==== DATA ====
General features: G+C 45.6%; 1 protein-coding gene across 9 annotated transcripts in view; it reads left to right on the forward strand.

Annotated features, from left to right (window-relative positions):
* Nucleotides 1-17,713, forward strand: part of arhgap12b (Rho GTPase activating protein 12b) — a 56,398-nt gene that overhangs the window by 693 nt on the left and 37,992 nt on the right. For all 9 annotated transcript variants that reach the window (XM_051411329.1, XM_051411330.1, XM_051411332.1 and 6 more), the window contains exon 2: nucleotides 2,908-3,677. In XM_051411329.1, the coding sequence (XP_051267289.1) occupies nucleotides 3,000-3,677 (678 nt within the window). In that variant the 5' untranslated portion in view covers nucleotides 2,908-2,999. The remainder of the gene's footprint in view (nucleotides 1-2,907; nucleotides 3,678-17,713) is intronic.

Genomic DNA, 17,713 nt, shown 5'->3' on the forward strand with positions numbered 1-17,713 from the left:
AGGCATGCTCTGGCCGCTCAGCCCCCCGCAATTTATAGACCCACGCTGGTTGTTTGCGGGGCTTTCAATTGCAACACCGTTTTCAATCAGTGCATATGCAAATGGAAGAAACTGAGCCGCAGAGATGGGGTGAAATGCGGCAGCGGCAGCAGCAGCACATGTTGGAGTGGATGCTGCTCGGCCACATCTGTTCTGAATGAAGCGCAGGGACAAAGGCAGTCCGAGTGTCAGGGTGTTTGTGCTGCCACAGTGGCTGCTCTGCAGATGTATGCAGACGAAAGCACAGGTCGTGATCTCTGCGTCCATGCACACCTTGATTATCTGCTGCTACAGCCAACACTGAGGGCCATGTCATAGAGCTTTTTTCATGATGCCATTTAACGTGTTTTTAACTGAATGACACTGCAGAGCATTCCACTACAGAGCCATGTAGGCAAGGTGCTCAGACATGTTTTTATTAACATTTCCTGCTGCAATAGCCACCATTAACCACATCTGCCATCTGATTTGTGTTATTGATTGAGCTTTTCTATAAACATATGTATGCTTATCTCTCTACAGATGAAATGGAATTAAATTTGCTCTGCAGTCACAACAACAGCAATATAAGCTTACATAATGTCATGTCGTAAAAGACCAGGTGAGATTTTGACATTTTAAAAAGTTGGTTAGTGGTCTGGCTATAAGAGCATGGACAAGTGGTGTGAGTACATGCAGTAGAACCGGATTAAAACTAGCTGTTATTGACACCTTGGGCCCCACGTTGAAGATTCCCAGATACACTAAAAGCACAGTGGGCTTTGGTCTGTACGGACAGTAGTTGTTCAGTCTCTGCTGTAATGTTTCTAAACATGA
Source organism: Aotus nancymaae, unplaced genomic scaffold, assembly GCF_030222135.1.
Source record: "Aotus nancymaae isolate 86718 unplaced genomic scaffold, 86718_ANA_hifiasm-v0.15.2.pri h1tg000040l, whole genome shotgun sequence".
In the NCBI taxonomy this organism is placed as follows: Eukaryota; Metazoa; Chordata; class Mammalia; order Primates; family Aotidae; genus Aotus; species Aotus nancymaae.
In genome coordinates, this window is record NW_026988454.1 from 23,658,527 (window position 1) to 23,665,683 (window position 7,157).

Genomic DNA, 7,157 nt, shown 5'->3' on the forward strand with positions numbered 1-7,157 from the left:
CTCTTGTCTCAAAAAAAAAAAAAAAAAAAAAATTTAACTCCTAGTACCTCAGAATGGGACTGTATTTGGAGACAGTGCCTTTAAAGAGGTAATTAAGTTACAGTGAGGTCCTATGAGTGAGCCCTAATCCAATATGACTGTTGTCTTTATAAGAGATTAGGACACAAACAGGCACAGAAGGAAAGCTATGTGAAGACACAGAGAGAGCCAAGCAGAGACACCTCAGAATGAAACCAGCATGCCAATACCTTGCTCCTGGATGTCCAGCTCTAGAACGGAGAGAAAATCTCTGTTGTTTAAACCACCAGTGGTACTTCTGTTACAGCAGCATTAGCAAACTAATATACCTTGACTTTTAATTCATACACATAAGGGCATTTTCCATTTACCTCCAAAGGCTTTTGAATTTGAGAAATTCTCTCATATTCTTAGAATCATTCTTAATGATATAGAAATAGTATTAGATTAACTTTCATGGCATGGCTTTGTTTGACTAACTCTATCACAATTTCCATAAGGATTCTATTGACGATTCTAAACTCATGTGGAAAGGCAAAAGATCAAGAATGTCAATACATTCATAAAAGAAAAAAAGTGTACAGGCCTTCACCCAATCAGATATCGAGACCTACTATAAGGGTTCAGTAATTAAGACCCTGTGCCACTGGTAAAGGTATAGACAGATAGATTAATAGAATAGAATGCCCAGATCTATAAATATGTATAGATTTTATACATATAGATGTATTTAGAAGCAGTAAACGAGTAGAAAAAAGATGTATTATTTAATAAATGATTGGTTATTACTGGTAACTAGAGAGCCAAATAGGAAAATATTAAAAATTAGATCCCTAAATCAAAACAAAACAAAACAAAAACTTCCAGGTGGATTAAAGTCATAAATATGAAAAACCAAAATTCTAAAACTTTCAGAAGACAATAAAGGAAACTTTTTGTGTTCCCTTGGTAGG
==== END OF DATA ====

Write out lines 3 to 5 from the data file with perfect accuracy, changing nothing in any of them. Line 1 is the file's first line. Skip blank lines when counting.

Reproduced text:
* Nucleotides 1-17,713, forward strand: part of arhgap12b (Rho GTPase activating protein 12b) — a 56,398-nt gene that overhangs the window by 693 nt on the left and 37,992 nt on the right. For all 9 annotated transcript variants that reach the window (XM_051411329.1, XM_051411330.1, XM_051411332.1 and 6 more), the window contains exon 2: nucleotides 2,908-3,677. In XM_051411329.1, the coding sequence (XP_051267289.1) occupies nucleotides 3,000-3,677 (678 nt within the window). In that variant the 5' untranslated portion in view covers nucleotides 2,908-2,999. The remainder of the gene's footprint in view (nucleotides 1-2,907; nucleotides 3,678-17,713) is intronic.

Genomic DNA, 17,713 nt, shown 5'->3' on the forward strand with positions numbered 1-17,713 from the left:
AGGCATGCTCTGGCCGCTCAGCCCCCCGCAATTTATAGACCCACGCTGGTTGTTTGCGGGGCTTTCAATTGCAACACCGTTTTCAATCAGTGCATATGCAAATGGAAGAAACTGAGCCGCAGAGATGGGGTGAAATGCGGCAGCGGCAGCAGCAGCACATGTTGGAGTGGATGCTGCTCGGCCACATCTGTTCTGAATGAAGCGCAGGGACAAAGGCAGTCCGAGTGTCAGGGTGTTTGTGCTGCCACAGTGGCTGCTCTGCAGATGTATGCAGACGAAAGCACAGGTCGTGATCTCTGCGTCCATGCACACCTTGATTATCTGCTGCTACAGCCAACACTGAGGGCCATGTCATAGAGCTTTTTTCATGATGCCATTTAACGTGTTTTTAACTGAATGACACTGCAGAGCATTCCACTACAGAGCCATGTAGGCAAGGTGCTCAGACATGTTTTTATTAACATTTCCTGCTGCAATAGCCACCATTAACCACATCTGCCATCTGATTTGTGTTATTGATTGAGCTTTTCTATAAACATATGTATGCTTATCTCTCTACAGATGAAATGGAATTAAATTTGCTCTGCAGTCACAACAACAGCAATATAAGCTTACATAATGTCATGTCGTAAAAGACCAGGTGAGATTTTGACATTTTAAAAAGTTGGTTAGTGGTCTGGCTATAAGAGCATGGACAAGTGGTGTGAGTACATGCAGTAGAACCGGATTAAAACTAGCTGTTATTGACACCTTGGGCCCCACGTTGAAGATTCCCAGATACACTAAAAGCACAGTGGGCTTTGGTCTGTACGGACAGTAGTTGTTCAGTCTCTGCTGTAATGTTTCTAAACATGA